• A red flag that indicates a data project will end in failure is when the goal is implementation of a tool as opposed to a mission-critical goal.
  • Training in itself can be helpful with hard skills, such as how to do analysis, but in terms of running data projects, it takes a lot of hand-holding and mentorship is a more effective.
  • A critical role in and organisations is people who can champion tech and data work, and they need better support in that role.
  • Fake news and data-driven confusion has meant the need for understanding good data practice is even more important.

DataKind UK’s resources:

Tin’s resources:

Resources that are inspiring Emma’s Work:

Resources that are inspiring Tin’s work:

  • DataBasic.io – A a suite of easy-to-use web tools for beginners that introduce concepts of working with data
  • Media Manipulation and Disinformation Online – Report from Data and Society on how false or misleading information is having real and negative effects on the public consumption of news.
  • Raw Graphs – The missing link between spreadsheets and data visualization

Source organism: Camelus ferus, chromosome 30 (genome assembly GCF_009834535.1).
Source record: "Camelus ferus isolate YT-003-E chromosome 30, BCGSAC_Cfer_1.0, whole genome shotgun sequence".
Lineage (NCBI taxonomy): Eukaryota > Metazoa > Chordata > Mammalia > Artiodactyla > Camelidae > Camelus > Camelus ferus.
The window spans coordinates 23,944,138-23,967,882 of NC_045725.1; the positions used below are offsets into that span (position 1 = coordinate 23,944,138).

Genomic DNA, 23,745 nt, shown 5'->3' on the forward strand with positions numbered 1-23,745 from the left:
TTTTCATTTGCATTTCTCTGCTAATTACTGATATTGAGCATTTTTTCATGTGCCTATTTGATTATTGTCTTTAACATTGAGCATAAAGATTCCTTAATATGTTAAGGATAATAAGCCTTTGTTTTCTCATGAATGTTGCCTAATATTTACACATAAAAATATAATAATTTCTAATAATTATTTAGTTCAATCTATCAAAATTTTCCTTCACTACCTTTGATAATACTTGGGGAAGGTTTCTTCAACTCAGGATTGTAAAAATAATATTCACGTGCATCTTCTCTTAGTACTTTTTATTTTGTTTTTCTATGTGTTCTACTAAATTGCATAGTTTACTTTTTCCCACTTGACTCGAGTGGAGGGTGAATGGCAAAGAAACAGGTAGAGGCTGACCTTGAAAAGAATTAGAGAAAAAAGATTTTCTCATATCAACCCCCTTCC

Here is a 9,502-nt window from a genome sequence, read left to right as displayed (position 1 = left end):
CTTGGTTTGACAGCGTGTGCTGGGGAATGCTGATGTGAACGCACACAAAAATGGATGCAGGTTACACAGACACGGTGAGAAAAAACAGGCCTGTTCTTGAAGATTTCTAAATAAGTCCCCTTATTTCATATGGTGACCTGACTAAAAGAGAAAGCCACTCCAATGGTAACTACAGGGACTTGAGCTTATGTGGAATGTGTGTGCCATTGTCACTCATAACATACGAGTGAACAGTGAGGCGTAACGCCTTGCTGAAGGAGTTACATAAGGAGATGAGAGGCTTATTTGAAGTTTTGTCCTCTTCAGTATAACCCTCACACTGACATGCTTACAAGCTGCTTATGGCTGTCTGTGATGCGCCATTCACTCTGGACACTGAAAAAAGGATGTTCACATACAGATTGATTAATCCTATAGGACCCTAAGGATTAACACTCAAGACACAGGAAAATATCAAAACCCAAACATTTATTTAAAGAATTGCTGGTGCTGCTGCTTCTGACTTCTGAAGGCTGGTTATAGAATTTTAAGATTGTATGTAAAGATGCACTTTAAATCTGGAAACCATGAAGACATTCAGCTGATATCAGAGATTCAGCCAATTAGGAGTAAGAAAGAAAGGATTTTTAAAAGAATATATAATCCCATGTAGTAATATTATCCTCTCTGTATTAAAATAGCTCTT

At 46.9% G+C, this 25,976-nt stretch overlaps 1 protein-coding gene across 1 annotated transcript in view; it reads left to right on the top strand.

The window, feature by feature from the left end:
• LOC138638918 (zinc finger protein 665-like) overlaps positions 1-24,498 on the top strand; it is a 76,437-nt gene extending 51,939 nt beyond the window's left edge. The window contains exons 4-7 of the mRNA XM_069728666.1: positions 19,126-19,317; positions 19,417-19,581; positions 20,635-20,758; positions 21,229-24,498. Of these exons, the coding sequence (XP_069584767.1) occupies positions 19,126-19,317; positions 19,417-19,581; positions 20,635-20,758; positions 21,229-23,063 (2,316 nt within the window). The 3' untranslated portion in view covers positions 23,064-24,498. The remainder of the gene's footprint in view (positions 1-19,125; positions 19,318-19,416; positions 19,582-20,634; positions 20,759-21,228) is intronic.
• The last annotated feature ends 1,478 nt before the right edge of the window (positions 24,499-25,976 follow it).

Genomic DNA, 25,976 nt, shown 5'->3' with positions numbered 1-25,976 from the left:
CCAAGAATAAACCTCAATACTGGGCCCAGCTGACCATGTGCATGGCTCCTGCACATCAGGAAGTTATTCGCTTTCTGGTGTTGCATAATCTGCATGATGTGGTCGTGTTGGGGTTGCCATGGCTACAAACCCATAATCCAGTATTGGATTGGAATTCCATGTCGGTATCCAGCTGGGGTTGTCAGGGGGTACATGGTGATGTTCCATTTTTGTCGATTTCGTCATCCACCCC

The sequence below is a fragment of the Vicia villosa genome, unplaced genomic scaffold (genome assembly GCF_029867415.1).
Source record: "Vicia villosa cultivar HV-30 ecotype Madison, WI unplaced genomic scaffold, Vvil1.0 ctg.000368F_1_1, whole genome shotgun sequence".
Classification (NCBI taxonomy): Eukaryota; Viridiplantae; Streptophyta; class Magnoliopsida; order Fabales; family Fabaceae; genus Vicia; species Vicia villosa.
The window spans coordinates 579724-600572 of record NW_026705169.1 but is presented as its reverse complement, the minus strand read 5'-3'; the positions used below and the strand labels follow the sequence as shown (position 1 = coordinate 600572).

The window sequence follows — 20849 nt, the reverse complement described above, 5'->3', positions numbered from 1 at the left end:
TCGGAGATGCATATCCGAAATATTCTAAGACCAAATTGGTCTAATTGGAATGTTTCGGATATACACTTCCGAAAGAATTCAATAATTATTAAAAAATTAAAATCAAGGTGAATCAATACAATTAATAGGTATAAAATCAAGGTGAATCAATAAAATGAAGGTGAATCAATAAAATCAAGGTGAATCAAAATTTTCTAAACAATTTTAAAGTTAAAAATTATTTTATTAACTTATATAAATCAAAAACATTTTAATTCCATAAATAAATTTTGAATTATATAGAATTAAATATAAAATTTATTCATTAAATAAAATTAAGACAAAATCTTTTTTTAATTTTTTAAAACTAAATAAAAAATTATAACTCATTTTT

View the full online conversation:

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Data is a Team Sport: Mentors Mediators and Mad Skills

- August 7, 2017 in advocacy, community, Data Blog, data literacy, Data Maturity, DataKind UK, Emma Prest, Event report, Fabriders, Intermediaries, mentoring, Service Organisations, Team Sport, Tin Geber

Data is a Team Sport is our open-research project exploring the data literacy eco-system and how it is evolving in the wake of post-fact, fake news and data-driven confusion.  We are producing a series of videos, blog posts and podcasts based on a series of online conversations we are having with data literacy practitioners. To subscribe to the podcast series, cut and paste the following link into your podcast manager : http://feeds.soundcloud.com/users/soundcloud:users:311573348/sounds.rss or find us in the iTunes Store and Stitcher. This episode features: